I mean, there are folks out there that I know you know that you just can‘t reach them. You know, after work you stop by the local watering hole and you run into Harry. I mean, you can‘t talk politics with this guy because he believes all the big lies that are out there.
You know what? I got to listen to the big lies tonight. Here they are.
I mean, look—there‘s a couple dandies out there that you just can‘t talk through. So, it‘s off limits.
Here‘s one: Saddam Hussein had something to do with 9/11. That‘s been one of the greatest hits. Also, Iraq had weapons of mass destruction. Those are two of the biggest lies that have been out there for a decade.
Now, tax cuts generate revenue and create jobs. Now, this is right now in the contemporary conversation of America with all these budget talks right now. They actually believe that if we cut taxes, that it‘s going to generate revenue and it‘s going to create jobs. And, of course, there are plenty of charts on this program that prove different.
Uh-oh! Death panels. Remember that? The health care talk that was going on, President Obama, Obamacare was going to have death panels. We were going to pull the plug on grandma. No. That didn‘t happen.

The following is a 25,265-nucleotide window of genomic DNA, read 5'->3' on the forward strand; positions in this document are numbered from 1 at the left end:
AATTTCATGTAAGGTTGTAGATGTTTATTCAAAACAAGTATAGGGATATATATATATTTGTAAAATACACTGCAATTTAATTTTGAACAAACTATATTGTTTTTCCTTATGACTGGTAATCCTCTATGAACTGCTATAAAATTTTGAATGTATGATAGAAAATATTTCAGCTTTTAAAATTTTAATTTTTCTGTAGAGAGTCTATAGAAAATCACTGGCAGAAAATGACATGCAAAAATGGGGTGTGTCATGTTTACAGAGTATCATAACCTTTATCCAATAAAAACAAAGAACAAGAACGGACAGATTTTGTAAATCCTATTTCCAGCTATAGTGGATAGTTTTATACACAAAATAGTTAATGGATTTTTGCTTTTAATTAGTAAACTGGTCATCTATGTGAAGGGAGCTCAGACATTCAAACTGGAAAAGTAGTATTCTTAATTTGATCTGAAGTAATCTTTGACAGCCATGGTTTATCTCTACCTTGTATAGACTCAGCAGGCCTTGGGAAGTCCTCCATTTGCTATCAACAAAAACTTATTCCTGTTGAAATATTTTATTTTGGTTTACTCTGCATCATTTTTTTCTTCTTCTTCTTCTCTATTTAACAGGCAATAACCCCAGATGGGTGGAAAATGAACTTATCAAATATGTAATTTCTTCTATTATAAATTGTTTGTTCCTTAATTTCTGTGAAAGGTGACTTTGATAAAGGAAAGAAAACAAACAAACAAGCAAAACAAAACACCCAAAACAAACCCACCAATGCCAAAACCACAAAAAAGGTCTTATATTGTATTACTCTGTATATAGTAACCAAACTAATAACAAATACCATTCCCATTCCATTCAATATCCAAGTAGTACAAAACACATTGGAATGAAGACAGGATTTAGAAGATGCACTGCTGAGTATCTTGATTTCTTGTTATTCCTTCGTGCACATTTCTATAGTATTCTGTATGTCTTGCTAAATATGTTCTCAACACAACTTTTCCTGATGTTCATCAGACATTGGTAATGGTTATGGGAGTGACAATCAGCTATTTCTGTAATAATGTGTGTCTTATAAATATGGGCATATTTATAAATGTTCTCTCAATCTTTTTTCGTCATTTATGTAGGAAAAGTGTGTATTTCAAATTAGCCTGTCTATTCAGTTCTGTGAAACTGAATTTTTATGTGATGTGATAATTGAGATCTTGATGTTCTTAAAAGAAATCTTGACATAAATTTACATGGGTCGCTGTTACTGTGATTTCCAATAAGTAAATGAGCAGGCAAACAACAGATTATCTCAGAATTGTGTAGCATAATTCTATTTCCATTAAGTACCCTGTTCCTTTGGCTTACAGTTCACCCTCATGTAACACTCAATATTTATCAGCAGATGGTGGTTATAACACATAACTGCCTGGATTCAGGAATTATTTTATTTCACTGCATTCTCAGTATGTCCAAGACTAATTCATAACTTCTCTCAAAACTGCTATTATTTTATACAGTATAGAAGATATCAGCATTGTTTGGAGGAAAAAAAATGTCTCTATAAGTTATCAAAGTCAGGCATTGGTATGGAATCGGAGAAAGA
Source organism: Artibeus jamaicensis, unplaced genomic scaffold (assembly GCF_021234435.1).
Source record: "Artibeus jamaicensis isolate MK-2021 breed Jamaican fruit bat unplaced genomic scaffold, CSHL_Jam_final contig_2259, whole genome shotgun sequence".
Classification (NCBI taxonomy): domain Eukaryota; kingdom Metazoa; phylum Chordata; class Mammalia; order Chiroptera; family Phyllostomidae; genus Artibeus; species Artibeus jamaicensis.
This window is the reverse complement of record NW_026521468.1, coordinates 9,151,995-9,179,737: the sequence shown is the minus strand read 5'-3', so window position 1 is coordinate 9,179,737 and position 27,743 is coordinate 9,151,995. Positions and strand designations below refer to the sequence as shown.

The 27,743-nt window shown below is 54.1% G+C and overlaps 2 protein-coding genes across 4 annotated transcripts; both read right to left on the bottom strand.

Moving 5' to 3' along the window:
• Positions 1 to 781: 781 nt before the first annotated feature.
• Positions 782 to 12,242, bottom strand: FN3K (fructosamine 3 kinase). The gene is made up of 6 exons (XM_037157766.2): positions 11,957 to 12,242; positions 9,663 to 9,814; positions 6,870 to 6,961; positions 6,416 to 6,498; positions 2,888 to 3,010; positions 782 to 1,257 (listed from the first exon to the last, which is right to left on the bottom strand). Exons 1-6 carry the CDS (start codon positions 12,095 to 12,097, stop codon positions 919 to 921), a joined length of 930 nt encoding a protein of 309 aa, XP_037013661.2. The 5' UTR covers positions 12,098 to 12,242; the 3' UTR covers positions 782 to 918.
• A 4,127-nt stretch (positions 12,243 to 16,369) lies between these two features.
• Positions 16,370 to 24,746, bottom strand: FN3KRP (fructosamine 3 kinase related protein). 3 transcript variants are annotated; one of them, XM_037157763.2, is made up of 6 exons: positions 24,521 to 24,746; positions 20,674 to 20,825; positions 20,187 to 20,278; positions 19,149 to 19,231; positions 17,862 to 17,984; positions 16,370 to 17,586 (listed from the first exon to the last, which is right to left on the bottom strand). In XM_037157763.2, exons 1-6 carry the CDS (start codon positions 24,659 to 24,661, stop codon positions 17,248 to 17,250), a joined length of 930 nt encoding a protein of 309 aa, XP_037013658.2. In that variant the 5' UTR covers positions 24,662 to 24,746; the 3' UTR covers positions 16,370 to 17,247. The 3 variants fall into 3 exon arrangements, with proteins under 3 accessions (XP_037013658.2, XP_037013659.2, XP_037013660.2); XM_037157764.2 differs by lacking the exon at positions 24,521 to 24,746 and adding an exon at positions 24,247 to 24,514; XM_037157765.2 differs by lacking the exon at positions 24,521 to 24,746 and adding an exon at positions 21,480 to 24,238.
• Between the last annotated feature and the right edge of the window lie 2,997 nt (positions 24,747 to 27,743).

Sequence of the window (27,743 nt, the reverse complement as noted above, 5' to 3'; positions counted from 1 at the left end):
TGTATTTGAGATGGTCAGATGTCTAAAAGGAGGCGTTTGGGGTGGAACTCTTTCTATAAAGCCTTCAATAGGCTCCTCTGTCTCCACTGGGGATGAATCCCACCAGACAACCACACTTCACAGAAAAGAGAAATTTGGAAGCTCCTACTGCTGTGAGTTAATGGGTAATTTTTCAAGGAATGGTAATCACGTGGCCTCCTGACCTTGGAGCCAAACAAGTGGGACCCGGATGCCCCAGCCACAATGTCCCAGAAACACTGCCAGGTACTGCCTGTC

And President Obama has a deep-seeded hatred for white people. We know where that came from.
And here‘s the latest great one that‘s out there. Planned Parenthood spends 90 percent of its money on abortions.
Now, these are things that may be off limits when you have these conversations, but this is what a lot of people believe. And you know what? This is exactly what the Republicans are doing.
Cutting Medicare—they‘re doing it now. They voted on it. They‘re killing collective bargaining. They‘re giving tax breaks to the rich and they are trying to destroy the New Deal across the board.